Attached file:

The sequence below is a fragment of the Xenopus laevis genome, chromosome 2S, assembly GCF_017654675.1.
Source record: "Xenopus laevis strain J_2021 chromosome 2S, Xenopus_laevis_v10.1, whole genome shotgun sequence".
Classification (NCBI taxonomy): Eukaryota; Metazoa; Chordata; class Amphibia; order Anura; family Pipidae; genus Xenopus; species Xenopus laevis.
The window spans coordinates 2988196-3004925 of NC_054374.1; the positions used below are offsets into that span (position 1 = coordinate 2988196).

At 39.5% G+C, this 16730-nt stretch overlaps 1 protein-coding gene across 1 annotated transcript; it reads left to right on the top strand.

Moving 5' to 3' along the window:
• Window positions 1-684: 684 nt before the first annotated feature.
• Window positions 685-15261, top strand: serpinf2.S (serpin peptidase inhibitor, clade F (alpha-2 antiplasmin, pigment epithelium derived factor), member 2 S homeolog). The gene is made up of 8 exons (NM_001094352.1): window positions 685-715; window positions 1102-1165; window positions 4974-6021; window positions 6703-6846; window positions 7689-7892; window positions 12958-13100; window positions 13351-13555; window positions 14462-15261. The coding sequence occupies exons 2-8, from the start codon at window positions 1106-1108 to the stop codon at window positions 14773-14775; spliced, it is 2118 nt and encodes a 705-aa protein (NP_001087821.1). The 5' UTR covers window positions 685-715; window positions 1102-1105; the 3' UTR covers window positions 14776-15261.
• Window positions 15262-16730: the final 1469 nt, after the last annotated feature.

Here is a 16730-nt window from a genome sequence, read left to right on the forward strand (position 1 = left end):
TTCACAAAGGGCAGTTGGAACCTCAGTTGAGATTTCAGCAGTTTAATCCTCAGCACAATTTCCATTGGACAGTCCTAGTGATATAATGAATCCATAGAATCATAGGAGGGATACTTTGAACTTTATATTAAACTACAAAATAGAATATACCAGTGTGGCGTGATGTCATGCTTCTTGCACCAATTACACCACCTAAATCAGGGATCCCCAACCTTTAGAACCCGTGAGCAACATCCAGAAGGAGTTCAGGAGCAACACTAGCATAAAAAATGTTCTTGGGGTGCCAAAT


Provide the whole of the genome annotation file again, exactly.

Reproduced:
The sequence below is a fragment of the Xenopus laevis genome, chromosome 2S, assembly GCF_017654675.1.
Source record: "Xenopus laevis strain J_2021 chromosome 2S, Xenopus_laevis_v10.1, whole genome shotgun sequence".
Classification (NCBI taxonomy): Eukaryota; Metazoa; Chordata; class Amphibia; order Anura; family Pipidae; genus Xenopus; species Xenopus laevis.
The window spans coordinates 2988196-3004925 of NC_054374.1; the positions used below are offsets into that span (position 1 = coordinate 2988196).

At 39.5% G+C, this 16730-nt stretch overlaps 1 protein-coding gene across 1 annotated transcript; it reads left to right on the top strand.

Moving 5' to 3' along the window:
• Window positions 1-684: 684 nt before the first annotated feature.
• Window positions 685-15261, top strand: serpinf2.S (serpin peptidase inhibitor, clade F (alpha-2 antiplasmin, pigment epithelium derived factor), member 2 S homeolog). The gene is made up of 8 exons (NM_001094352.1): window positions 685-715; window positions 1102-1165; window positions 4974-6021; window positions 6703-6846; window positions 7689-7892; window positions 12958-13100; window positions 13351-13555; window positions 14462-15261. The coding sequence occupies exons 2-8, from the start codon at window positions 1106-1108 to the stop codon at window positions 14773-14775; spliced, it is 2118 nt and encodes a 705-aa protein (NP_001087821.1). The 5' UTR covers window positions 685-715; window positions 1102-1105; the 3' UTR covers window positions 14776-15261.
• Window positions 15262-16730: the final 1469 nt, after the last annotated feature.

Here is a 16730-nt window from a genome sequence, read left to right on the forward strand (position 1 = left end):
TTCACAAAGGGCAGTTGGAACCTCAGTTGAGATTTCAGCAGTTTAATCCTCAGCACAATTTCCATTGGACAGTCCTAGTGATATAATGAATCCATAGAATCATAGGAGGGATACTTTGAACTTTATATTAAACTACAAAATAGAATATACCAGTGTGGCGTGATGTCATGCTTCTTGCACCAATTACACCACCTAAATCAGGGATCCCCAACCTTTAGAACCCGTGAGCAACATCCAGAAGGAGTTCAGGAGCAACACTAGCATAAAAAATGTTCTTGGGGTGCCAAAT